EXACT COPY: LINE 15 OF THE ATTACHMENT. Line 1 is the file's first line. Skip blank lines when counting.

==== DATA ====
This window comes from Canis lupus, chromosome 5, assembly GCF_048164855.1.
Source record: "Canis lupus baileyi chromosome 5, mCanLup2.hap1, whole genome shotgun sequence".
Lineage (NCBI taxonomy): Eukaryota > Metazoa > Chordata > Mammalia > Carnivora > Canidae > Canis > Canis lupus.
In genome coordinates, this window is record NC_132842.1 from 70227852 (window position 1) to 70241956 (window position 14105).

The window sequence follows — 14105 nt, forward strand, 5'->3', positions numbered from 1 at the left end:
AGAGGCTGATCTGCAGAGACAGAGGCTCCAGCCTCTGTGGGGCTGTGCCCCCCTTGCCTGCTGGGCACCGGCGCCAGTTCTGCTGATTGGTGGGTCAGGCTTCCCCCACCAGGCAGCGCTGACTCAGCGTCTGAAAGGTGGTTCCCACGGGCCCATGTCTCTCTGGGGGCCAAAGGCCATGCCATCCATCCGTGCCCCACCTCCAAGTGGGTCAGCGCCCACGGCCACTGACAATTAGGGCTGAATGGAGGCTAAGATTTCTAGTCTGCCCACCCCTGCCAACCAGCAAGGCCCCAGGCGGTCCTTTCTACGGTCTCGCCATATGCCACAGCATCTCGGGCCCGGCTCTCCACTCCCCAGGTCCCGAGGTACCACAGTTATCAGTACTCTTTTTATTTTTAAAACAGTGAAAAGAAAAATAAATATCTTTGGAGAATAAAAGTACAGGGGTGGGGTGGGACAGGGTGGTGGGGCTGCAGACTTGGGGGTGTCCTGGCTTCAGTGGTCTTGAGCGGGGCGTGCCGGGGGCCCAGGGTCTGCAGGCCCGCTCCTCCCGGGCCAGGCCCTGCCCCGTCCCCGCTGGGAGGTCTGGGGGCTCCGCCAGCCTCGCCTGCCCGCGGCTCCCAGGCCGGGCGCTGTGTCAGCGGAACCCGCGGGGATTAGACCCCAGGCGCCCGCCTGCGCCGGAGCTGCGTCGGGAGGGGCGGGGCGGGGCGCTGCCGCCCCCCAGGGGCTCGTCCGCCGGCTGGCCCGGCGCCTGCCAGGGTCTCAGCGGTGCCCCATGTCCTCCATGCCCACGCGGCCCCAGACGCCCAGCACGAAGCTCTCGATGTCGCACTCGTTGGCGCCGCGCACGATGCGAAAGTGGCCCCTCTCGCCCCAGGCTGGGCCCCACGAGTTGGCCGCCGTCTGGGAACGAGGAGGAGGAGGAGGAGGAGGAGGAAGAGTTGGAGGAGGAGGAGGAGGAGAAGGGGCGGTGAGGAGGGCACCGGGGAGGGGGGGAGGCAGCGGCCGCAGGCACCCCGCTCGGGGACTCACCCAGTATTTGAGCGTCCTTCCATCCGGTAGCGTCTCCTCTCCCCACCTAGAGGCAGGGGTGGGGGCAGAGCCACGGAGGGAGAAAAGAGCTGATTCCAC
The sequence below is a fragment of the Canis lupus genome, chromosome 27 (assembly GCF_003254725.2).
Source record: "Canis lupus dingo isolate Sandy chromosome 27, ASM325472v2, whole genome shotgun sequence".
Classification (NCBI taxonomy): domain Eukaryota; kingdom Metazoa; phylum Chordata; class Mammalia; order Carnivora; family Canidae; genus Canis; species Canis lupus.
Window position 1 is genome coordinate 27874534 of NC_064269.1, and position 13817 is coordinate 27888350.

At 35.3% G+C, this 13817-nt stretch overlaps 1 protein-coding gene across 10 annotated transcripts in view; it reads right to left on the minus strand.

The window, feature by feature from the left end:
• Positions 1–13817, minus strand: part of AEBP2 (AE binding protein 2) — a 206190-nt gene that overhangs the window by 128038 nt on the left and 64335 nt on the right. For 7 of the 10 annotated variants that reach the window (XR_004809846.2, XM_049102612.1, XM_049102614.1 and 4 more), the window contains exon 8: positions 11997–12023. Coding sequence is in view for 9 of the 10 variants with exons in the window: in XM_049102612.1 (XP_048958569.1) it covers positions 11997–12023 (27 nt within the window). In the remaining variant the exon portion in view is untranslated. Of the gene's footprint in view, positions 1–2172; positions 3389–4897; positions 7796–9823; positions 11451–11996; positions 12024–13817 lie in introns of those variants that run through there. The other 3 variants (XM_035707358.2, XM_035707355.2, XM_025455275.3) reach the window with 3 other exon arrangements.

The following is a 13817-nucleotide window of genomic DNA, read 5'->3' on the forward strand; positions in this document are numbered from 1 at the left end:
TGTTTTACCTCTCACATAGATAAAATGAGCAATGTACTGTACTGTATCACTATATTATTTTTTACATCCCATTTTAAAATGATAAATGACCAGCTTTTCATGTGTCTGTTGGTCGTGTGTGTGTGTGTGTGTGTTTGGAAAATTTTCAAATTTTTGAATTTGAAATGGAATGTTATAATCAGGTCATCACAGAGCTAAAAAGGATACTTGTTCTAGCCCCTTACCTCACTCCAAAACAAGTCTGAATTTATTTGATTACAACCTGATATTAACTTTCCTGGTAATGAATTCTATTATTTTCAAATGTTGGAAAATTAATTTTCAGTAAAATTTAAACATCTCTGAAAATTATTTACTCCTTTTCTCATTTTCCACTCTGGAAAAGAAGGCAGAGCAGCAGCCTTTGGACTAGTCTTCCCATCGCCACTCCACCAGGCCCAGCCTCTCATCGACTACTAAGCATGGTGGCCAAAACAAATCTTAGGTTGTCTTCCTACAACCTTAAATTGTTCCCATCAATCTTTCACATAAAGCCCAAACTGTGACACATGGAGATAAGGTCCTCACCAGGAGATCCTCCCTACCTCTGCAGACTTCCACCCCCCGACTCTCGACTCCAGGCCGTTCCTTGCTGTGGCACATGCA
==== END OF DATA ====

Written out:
TGTTTTACCTCTCACATAGATAAAATGAGCAATGTACTGTACTGTATCACTATATTATTTTTTACATCCCATTTTAAAATGATAAATGACCAGCTTTTCATGTGTCTGTTGGTCGTGTGTGTGTGTGTGTGTGTTTGGAAAATTTTCAAATTTTTGAATTTGAAATGGAATGTTATAATCAGGTCATCACAGAGCTAAAAAGGATACTTGTTCTAGCCCCTTACCTCACTCCAAAACAAGTCTGAATTTATTTGATTACAACCTGATATTAACTTTCCTGGTAATGAATTCTATTATTTTCAAATGTTGGAAAATTAATTTTCAGTAAAATTTAAACATCTCTGAAAATTATTTACTCCTTTTCTCATTTTCCACTCTGGAAAAGAAGGCAGAGCAGCAGCCTTTGGACTAGTCTTCCCATCGCCACTCCACCAGGCCCAGCCTCTCATCGACTACTAAGCATGGTGGCCAAAACAAATCTTAGGTTGTCTTCCTACAACCTTAAATTGTTCCCATCAATCTTTCACATAAAGCCCAAACTGTGACACATGGAGATAAGGTCCTCACCAGGAGATCCTCCCTACCTCTGCAGACTTCCACCCCCCGACTCTCGACTCCAGGCCGTTCCTTGCTGTGGCACATGCA